Why does my dog follow me to the bathroom? If you have a furry friend in your life, you more than likely know how irritating it can be when your dog follows you everywhere, including to the bathroom! But why do dogs do this? Is there a particular reason as to why dogs like to follow around their owners, even to the bathroom? Experts have not come to an agreed-upon consensus as to why dogs emulate this behavior, but there are several probable causes related to why your furry friend follows you everywhere.
Is Breed a determining Factor?
Some dog breeds are known for following their owners around where ever they may go. If you have a breed that is known for herding or guarding cattle, you may have noticed that your dog likes to follow you around, everywhere! These herding breeds include Australian Shepherds, Border Collies, and Cattle dogs.
In addition to these breeds, there are also working breeds that are known for their protective instincts. Among these working breeds are the Boxer and Doberman Pinscher. They tend to stick close to their owner’s side to try and keep them away from potential danger. Lastly, Retriever breeds and Labrador breeds are known for following around their human counterparts due to their loyal nature. They are in need of consent attention, especially from the members of their family. While you may find this behavior to be annoying, it is a fundamental part of the dog’s pack mentality, it is the dog’s way of showing you that it loves you.
You Are The Dogs Family
As you know, puppies are taken away from their litter at a very young age and introduced to a new human family. Puppies usually forget about their “dog” mother and quickly form an inseparable bond with their human family. Your dog may see you as his new mother or family member and have the instinct to protect you from danger; often, dogs feel responsible for the safety of their powers, especially when they enter adulthood.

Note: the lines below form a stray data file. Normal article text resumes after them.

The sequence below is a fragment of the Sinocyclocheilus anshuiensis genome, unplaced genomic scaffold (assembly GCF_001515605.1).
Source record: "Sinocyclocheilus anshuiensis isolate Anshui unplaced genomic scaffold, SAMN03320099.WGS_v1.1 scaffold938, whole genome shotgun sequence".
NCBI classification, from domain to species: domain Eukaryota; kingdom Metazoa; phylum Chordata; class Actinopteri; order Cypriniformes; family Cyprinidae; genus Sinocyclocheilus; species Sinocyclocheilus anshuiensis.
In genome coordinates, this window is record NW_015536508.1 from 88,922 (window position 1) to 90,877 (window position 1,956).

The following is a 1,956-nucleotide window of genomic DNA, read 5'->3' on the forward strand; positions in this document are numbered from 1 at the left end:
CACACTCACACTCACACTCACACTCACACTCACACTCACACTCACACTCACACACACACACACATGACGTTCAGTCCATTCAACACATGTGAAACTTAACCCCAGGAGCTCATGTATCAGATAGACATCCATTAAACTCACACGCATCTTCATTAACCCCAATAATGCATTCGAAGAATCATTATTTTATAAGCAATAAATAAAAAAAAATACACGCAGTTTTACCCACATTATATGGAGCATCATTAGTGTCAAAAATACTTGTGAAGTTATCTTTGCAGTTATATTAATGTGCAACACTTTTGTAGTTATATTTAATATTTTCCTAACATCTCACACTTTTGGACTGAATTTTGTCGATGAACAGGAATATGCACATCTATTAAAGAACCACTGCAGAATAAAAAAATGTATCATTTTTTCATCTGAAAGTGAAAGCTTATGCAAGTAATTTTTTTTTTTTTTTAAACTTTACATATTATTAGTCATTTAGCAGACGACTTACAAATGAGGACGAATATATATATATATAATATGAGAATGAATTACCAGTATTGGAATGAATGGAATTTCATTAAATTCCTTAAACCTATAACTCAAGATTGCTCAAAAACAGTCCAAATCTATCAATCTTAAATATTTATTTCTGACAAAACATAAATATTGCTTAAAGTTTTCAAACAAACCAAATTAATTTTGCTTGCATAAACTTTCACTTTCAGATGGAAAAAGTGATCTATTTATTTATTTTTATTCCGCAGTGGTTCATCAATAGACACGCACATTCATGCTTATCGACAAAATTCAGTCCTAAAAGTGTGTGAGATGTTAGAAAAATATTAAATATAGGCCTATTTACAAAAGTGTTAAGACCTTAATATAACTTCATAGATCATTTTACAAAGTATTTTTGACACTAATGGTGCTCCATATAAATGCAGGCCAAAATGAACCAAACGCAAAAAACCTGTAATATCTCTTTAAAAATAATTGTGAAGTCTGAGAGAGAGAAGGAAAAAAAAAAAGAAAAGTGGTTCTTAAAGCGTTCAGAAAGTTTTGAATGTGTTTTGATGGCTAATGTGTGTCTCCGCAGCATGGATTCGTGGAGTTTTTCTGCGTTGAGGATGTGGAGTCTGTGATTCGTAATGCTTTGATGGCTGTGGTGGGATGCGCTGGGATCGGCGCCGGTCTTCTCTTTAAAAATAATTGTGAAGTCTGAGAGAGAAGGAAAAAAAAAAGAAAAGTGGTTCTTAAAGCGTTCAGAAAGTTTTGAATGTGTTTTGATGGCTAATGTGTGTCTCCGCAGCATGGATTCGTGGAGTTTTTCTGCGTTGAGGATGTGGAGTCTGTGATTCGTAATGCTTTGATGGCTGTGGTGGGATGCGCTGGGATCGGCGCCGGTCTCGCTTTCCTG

You are their only family Dogs move away from their litter at a very young age when they are puppies. Even so, the memory of the mother was erased some time ago. However, it has been shown that they do not forget so easily and perhaps that it is what tends to call out to you.
Dogs are very social creatures and enjoy having your full and undivided attention at all times. Dogs that are left alone too often can develop signs of separation anxiety which can cause many unwanted behaviors. Your dog may not be happy if you decide to visit the bathroom without having him accompany you on your journey. In addition, you may notice that your dog remains at the door when you leave to go to work as he is waiting for your arrival back home. Dogs tend to become sad when they are left alone as they are pack animals and need constant attention. It is important to keep this in mind when bringing a dog into your home.
Your dog wants to protect you
When your dog follows you to the bathroom, it means that for him, you are part of his pack. He wants to do everything with you and protect you at all times. If you are in the shower or sitting on the toilet bowl, your furry understands that you are distracted and therefore more vulnerable to being attacked. Your protection is your dog’s priority in this situation because, in the pack, they protect each other.
Your dog believes that danger can be hiding around any corner. Therefore, he thinks that it is his duty to protect you from any possible danger, as you are the most important person in his life. Your dog may believe that the bathroom contains a hidden danger like every other room; when you enter that room, your dog thinks that you are walking into some type of danger, whether it be another person or animal, that it needs to protect you from.
Privacy? What’s that?
It doesn’t occur to your dog that being watched while you’re in the bathroom might be uncomfortable. Privacy or intimacy is something unknown to your furry companions. After all, you also watch him when he does his business. Have you ever seen a dog get embarrassed and not able to do his thing until you turn your back on him?